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CITAC Shrimp Task Force

November 18, 2004


George Felcyn
The PBN Company


Potential Damage to U.S. Exports of Brine Shrimp and Soybeans If Duties Imposed

Washington , DCTwo Senators and six Representatives recently sent letters to Commerce Secretary Donald Evans urging him to ensure that the Commerce Department (DOC) takes a fair and balanced approach to the pending final determination of antidumping duties on shrimp imports from six countries. The letters also express concern that the Commerce Department's discretionary methodology declared illegal by the World Trade Organization (WTO) known as 'zeroing' may unfairly create or inflate dumping margins for most of the foreign shrimp companies being investigated.

These letters come on top of another batch of letters sent to the DOC last spring and summer signed by a total of 18 lawmakers expressing concern about the antidumping petitions and their impact on the U.S. economy.

Also today, the Shrimp Task Force placed a full-page ad in The Hill highlighting the inherent bias and damaging effects that zeroing has on the credibility of antidumping investigations conducted by Commerce. Zeroing is a discretionary trade policy choice inherited by the Bush Administration, which it could readily eliminate. View the ad.

Commerce will decide final dumping duties for China and Vietnam by November 29, 2004, and for Thailand, India, Ecuador, and Brazil by December 17. In January 2005, the ITC will determine whether the imports from the six countries are a true cause of material injury to the domestic industry. Earlier this year, DOC made preliminary determinations on dumping duties ranging from 12.86 percent to 67.8 percent for Brazil; from 0.04 percent to 112.81 percent for China; from 6.08 percent to 9.35 percent for Ecuador; from 3.56 percent to 27.49 percent for India; from 5.56 percent to 10.25 percent for Thailand; and from 12.11 percent to 93.13 percent for Vietnam.

In his letter to Secretary Evans, Utah Senator Orrin Hatch (R-UT) wrote, "In this final determination, the Commerce Department has another opportunity to review the facts in these cases, including new evidence supplied by both sides, and enforce our nation's trade laws in a fair and balanced manner."

Tens of millions of dollars in brine shrimp exports from the U.S., primarily from western states such as Utah, are used as feed for shrimp farming, and could be jeopardized if significant dumping duties are imposed on shrimp imports, resulting in loss of demand for the product.

In addition to Senator Hatch, other lawmakers who recently wrote to Secretary Evans regarding the shrimp trade case include: Senator Barbara Boxer (D-CA), Rep Rob Bishop (R-UT), Rep. Chris Cannon (R-UT), Rep. Lane Evans (D-IL), Rep. Joseph Knollenberg (R-MI), Rep. Pete Sessions (R-TX), and Rep. Rob Simmons (R-CT).

Sen. Hatch's letter expresses specific concern with DOC's 'zeroing' methodology. When determining duties, investigators currently eliminate, or 'zero out,' a company's sales to the U.S. that are at higher prices than foreign sales, thereby intentionally biasing the required averaging to create higher margins. By limiting the averaging to only a cherry-picked subset of lower-priced sales, zeroing exaggerates dumping margins and has been declared illegal by the WTO.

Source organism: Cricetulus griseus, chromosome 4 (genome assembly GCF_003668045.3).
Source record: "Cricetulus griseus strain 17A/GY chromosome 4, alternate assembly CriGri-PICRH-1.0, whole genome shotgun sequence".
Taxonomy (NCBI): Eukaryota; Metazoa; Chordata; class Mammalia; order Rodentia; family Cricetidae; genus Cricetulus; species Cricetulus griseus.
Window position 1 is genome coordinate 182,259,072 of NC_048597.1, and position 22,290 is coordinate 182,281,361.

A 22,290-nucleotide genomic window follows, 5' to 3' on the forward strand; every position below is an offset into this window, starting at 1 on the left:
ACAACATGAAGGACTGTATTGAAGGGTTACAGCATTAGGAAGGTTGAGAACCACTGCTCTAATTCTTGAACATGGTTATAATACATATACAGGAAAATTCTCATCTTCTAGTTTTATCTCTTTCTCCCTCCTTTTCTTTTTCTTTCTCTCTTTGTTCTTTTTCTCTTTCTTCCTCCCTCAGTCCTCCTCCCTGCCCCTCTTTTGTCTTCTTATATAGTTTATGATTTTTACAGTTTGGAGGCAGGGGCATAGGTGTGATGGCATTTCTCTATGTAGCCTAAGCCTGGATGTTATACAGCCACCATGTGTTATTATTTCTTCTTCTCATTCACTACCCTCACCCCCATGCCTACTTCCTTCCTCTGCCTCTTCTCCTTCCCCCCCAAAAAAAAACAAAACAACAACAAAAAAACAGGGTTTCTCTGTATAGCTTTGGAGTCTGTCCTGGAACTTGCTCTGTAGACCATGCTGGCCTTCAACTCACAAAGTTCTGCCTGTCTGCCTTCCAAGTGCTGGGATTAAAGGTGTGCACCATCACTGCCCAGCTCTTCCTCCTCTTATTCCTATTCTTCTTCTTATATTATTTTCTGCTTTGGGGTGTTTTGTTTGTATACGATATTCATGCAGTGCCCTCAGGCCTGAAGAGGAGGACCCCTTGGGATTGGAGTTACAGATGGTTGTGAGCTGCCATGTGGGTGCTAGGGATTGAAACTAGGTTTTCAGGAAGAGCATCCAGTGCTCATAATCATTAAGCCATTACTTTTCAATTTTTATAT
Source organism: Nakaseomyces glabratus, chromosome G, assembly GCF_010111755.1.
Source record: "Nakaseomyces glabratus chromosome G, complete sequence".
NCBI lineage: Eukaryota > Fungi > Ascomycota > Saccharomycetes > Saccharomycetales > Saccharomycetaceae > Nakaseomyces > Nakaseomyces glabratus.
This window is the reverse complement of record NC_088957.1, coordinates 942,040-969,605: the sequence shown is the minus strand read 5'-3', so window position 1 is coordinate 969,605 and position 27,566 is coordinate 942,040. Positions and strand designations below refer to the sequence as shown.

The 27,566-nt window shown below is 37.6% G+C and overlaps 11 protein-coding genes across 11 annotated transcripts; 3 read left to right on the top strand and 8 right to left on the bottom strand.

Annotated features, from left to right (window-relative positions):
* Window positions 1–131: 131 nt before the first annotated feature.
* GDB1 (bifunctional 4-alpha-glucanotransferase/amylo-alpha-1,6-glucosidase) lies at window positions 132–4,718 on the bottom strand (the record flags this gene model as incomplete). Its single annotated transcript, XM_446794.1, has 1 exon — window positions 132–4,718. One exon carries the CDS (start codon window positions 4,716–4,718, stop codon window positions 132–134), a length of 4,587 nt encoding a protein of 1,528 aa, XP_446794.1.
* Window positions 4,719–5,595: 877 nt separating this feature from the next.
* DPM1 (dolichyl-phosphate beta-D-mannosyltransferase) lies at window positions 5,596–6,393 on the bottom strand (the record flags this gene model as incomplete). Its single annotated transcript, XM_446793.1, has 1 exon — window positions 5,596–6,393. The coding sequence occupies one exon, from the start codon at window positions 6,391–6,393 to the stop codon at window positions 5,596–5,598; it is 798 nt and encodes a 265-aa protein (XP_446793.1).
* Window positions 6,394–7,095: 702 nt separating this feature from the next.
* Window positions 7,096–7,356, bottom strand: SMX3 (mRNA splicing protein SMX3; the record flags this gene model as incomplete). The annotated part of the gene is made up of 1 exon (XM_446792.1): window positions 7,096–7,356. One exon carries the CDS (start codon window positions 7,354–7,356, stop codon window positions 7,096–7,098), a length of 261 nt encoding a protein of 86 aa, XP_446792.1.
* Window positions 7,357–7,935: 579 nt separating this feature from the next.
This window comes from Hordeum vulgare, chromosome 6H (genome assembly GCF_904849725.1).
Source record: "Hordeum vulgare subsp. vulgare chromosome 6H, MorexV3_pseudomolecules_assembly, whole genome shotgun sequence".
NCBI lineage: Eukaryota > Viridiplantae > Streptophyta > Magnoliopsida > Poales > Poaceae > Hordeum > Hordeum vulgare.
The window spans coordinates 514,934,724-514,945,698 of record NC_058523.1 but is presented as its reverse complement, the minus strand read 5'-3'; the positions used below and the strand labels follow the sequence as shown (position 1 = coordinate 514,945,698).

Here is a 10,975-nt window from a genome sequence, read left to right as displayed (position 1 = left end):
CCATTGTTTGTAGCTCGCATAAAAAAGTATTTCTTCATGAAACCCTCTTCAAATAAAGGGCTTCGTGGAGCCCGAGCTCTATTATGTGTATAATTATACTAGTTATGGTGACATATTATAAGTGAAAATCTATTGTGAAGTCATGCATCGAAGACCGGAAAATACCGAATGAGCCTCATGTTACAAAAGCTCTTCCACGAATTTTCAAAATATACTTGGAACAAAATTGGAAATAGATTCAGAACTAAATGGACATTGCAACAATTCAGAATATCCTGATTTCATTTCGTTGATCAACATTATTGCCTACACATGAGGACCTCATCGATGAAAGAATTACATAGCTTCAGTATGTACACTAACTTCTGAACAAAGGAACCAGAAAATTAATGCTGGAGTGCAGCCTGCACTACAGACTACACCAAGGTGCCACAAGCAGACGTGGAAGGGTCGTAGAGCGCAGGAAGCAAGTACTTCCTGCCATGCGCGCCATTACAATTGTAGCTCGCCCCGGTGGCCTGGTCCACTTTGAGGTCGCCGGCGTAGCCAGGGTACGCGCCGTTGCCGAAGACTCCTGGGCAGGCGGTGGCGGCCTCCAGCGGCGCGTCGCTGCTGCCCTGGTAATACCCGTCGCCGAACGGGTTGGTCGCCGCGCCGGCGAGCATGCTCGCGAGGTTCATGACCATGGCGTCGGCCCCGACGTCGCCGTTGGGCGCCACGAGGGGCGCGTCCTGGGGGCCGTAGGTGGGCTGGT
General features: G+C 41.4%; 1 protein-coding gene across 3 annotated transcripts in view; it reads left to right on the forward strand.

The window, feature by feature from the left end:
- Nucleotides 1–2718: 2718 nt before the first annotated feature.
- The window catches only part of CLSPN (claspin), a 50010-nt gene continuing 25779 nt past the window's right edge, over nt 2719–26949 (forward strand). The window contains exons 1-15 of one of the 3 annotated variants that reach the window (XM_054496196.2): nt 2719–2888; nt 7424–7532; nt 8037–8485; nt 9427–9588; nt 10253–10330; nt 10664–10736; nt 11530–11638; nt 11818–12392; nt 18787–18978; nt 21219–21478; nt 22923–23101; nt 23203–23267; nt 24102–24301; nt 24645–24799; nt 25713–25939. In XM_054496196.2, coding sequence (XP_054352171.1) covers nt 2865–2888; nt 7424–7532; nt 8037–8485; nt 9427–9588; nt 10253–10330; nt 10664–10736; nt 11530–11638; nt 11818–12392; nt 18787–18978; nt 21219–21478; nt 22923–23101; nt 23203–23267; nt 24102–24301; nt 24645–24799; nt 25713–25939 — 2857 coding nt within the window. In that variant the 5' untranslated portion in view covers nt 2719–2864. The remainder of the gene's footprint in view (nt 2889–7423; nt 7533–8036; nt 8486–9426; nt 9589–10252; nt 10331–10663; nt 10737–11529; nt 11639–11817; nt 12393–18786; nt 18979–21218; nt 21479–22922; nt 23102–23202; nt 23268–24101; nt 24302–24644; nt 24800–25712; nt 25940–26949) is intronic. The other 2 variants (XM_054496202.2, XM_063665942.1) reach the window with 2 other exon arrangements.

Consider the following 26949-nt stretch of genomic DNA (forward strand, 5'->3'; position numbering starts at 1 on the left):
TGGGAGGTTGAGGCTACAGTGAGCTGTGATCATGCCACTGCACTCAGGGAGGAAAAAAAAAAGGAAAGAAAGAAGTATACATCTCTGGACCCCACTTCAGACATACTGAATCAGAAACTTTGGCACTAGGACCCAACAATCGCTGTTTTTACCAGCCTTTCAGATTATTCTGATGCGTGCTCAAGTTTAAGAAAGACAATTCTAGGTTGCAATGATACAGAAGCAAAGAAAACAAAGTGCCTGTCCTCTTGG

"In this case," wrote Sen. Hatch, "I believe it is appropriate for the Department to abide by the WTO ruling that the U.S. must fully account for sales where there is no dumping rather than zeroing out such sales when calculating any dumping damages. It is my belief that by abiding by the WTO ruling, the Department will conclude that reduced or even eliminated tariffs will be in order."

In addition to brine shrimp, the trade petitions also threaten U.S. exports of soybeans. In October, the American Soybean Association wrote a letter to Secretary Evans warning that the outcome of the case could "have a direct and serious impact" on the American soybean industry. Soybean and soybean meal are an important source of feed for farmed shrimp, a major U.S. export market.

Also last month, more than 2,500 Vietnamese shrimp farmers signed a letter to DOC, ITC, and members of Congress expressing "strong objection" to the prospect of duties being imposed on shrimp imports from Vietnam. The U.S. accounts for 45 percent of Vietnam's shrimp export sales each year, and the country's shrimp industry accounts for over three million jobs.

Thanks largely to high-quality, reasonably priced imports, shrimp has become America's #1 seafood, with Americans consuming a record 4.0 pounds of shrimp per person in 2003, up from 3.7 pounds in 2002. Nearly 90% of all shrimp consumed in the U.S. comes from imports, much of it from countries utilizing modern aquaculture techniques that enable exporters to efficiently farm and export their product year-round with consistent quality. Facing high costs, limited supply, weather problems, and other inherent production disadvantages, U.S. shrimpers have failed to keep up with global competition.

In response to the threat that these food taxes pose to consumers and the consuming industries that serve them, the Consuming Industries Trade Action Coalition (CITAC) and the American Seafood Distributors Association (ASDA) formed the CITAC/ASDA Shrimp Task Force, joining concerned grocers, restaurants, processors, distributors, U.S. exporters, business councils, and U.S. importers. The Shrimp Task Force seeks to assure that the U.S. government considers all the facts, applies the law, and exercises its discretion in the case fairly and objectively, with a full understanding of the national ramifications of any decision.

For more information on the Shrimp Task Force, contact George Felcyn at or .